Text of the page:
A few weeks ago, I was in New Orleans to celebrate a friend’s birthday. The city seemed to be full of funereal fun. Seriously. The tourist shops were stocked with voodoo dolls, death masks, and skeletons. Everywhere you turned there were signs of decadent decay. Above ground mausoleums—crumbling and creepy. And all the ghost tours. It seemed as if some poor soul had died a violent death on every corner. I guess that’s what happens when a city is situated below sea level. People are macabre.
But it wasn’t until I separated from my traveling companions that I began to remember. New Orleans was where I’d vacationed with Richard, my first partner, some 30 years earlier. He was a 2nd-year ophthalmology resident at Henry Ford Hospital at the time. A year later, after graduating from his residency, obtaining board-certification and landing his first job, he became ill. He died of AIDS in July of 1989. He was only 33 years old.
As I walked around the gift shops, I slowly remembered. The pink and purple masks we’d bought that hung on the wall of our first apartment. Our breakfast at Brennan’s when Richard introduced me to Bananas Foster. His delight in Cafe Du Monde and the deep-fried beignets covered in confectionary sugar. We were together again as I examined the handicrafts and listened to the live music in Jackson Square.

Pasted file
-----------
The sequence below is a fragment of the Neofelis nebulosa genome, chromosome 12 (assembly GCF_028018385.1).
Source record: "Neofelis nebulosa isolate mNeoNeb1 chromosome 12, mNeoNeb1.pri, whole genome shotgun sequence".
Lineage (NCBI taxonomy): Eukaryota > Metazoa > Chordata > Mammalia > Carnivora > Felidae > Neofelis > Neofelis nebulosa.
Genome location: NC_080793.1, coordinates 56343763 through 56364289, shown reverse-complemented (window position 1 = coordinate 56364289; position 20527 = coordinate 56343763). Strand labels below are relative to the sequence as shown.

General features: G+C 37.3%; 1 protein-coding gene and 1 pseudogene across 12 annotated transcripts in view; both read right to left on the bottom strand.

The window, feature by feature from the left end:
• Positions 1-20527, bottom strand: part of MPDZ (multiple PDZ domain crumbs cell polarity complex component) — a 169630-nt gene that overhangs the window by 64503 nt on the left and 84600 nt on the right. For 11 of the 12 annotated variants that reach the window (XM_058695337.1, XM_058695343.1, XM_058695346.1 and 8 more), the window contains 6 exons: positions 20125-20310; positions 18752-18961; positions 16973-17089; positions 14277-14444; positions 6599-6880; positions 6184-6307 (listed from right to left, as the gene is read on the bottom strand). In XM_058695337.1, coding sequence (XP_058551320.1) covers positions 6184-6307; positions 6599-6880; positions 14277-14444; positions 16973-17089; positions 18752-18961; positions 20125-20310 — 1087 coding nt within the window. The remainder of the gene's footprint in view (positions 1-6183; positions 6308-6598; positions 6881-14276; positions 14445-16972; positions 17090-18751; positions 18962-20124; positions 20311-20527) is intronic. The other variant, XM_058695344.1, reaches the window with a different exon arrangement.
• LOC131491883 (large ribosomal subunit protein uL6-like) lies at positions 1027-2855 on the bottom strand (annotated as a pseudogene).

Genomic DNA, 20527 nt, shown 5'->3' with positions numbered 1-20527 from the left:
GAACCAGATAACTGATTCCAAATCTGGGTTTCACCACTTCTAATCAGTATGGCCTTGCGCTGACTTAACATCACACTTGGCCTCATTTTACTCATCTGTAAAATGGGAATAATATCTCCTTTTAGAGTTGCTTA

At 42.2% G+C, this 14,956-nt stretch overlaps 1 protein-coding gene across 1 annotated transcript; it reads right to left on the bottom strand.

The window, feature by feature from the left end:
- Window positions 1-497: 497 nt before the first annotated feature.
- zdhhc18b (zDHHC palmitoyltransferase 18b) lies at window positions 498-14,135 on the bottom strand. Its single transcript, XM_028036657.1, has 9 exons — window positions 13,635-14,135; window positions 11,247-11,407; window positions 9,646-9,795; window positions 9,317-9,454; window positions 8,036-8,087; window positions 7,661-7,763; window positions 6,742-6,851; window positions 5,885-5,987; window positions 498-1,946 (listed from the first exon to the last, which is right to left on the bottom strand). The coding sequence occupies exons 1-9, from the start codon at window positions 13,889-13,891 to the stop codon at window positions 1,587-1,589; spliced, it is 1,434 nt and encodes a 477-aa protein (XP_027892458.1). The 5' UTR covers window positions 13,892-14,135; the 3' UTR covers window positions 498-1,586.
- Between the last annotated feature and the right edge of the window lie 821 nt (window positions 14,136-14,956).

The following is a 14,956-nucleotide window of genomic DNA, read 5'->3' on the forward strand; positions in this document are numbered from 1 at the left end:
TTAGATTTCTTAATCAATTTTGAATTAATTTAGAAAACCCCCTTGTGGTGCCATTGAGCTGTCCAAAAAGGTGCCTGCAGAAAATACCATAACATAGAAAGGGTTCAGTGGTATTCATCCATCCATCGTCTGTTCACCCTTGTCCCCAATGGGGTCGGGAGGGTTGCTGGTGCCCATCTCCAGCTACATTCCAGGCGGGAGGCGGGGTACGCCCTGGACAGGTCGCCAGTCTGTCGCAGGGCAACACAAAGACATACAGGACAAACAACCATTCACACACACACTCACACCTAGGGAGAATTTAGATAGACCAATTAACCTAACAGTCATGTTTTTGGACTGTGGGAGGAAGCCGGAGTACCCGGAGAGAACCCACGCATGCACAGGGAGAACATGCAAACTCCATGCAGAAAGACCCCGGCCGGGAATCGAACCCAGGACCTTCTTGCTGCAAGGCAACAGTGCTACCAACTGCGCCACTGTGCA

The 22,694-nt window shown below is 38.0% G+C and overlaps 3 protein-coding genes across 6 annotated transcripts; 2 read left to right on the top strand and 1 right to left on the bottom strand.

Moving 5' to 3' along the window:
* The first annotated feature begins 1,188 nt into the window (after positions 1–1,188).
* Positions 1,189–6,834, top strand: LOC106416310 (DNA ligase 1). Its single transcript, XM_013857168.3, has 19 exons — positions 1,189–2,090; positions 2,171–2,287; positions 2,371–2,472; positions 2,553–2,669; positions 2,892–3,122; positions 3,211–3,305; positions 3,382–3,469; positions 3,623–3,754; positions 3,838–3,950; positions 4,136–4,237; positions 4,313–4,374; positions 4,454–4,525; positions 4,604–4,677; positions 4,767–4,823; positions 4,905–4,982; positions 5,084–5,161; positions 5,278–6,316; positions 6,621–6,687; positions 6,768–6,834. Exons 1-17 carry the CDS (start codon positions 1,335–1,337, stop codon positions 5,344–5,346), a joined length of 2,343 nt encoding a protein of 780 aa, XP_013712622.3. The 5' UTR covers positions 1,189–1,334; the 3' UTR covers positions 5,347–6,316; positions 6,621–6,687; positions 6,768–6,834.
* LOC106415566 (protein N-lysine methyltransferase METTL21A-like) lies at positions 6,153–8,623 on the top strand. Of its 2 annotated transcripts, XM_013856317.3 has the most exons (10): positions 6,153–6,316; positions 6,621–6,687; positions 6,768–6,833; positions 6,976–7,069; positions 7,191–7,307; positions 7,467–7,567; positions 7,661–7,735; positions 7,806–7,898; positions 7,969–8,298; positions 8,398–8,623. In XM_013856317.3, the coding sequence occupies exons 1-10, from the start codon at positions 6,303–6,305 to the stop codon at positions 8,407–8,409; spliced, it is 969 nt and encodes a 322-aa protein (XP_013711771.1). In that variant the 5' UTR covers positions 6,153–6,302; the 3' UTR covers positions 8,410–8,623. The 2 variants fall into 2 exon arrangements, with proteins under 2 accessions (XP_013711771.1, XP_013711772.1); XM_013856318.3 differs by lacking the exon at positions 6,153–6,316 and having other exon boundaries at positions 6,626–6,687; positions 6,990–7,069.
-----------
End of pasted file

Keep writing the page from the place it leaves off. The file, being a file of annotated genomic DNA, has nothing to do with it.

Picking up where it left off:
When someone you love dies so young—the pain is unbearable. Especially when the cause is as silly as a virus. I remember that pain. And so, as I walked around Jackson Square, listening to the musicians and watching the jugglers, I refocused on the present. After all, New Orleans has made a pretty penny hyping the past to tourists. I didn’t need to be reminded that death can be tragic, uninvited, and often heartbreaking. I already knew.
If you haven’t been to Jackson Square, take a moment to visit: http://bit.ly/2wSRJ9k
Please log in again. The login page will open in a new window. After logging in you can close it and return to this page.